SOCHI, Russia -- Finland got a bit more of a challenge than it expected in its Olympic hockey opener against Austria on Thursday, giving up a goal 36 seconds into the game and trailing twice in the first period before pulling away to an 8-4 victory at the Bolshoy Ice Dome.
The Finns got a small scare when their captain, 43-year-old Ducks right wing Teemu Selanne, left the game after the first period because of what a team official called an upper-body injury. Selanne, playing in his sixth Olympics, received massage treatment on his neck while sitting on the bench
during the first period.
"Maybe he had the bad pillow," suggested Finland and Ducks defenseman Sami Vatanen, who recorded three assists.
Team spokesman Janne Lahti said Selanne would be available to play in Finland's next game, against Norway on Friday.
In deference to his age, Selanne hasn't usually played both ends of the Ducks' back-to-back sequences this season. But Friday's game is the last of the day, so he would have extra time to recover, if needed.
"He's fine. He'll be back," teammate Olli Jokinen said.
Before he left, Selanne picked up an assist to increase his career-Olympic scoring lead to 38 points. Mikael Granlund had two goals and an assist, and forward Jarkko Immonen scored twice.
Austria's Michael Grabner, who plays for the NHL's New York Islanders, had a hat trick in the losing cause. He scored his first goal 36 seconds into the game to stun the Finns, and Austria took a 2-1 lead at 9:19 of the first period. But Finland scored the next five goals and finished with 52 shots against Bernhard Starkbaum. Austria scored its goals on 20 shots against Tuukka Rask of the NHL's Boston Bruins.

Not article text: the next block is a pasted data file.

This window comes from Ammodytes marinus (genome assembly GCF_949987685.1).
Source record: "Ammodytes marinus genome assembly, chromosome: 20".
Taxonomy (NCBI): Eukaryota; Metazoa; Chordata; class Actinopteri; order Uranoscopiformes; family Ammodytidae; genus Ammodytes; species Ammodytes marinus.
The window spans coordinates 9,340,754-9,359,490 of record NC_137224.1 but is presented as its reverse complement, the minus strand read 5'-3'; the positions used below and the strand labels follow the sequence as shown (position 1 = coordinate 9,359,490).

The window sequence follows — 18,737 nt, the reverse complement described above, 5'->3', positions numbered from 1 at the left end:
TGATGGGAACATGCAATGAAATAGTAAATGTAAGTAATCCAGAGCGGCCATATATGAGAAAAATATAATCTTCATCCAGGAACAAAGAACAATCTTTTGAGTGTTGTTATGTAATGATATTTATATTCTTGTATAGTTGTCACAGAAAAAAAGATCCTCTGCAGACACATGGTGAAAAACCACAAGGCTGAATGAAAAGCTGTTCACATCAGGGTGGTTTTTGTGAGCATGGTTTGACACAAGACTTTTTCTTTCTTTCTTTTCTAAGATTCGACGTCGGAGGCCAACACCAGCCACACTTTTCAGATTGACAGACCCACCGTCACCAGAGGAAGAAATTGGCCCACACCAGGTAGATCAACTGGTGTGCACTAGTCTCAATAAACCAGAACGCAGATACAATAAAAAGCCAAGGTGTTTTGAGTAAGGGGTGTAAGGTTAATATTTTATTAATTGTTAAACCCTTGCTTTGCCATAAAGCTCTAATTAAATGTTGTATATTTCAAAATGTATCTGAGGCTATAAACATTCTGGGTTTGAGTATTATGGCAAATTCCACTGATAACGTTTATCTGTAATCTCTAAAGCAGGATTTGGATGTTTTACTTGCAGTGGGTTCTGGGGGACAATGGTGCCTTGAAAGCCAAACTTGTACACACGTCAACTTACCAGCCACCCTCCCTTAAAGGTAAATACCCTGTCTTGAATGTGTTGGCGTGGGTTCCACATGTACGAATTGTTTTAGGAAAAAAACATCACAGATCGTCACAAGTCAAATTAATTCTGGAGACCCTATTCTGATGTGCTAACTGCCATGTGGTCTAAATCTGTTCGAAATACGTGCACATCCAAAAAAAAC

"We kept plugging away and going at it and finally we got the lead and protected it," Rask said. "The first goal caught everybody sleeping. After that first goal we kind of woke up and didn't let it bother us."
Austria forward Thomas Vanek, who also plays for the Islanders, said his team knows its limitations and was pleased with its start.
"We were ready to play the game, which was good to see. In the back end, we knew we were not the quickest, the fastest," he said. "Our goaltender, if we want to beat a team like this or any team, he needs to be the best player. I thought he was good for us, but not great. That's not a knock on him. That's just reality."
It won't get easier for Austria, which will face Canada on Friday.
"I think if guys didn't know what to expect out of this tournament, they got a good reality check today," Vanek said. "If a team like us scores four goals against Finland, if you were to tell me before the game we could score four, I'd think we have a chance. Then to let up eight, we're not going to score that many. Our goalies need to be the best player and we need to help them out better."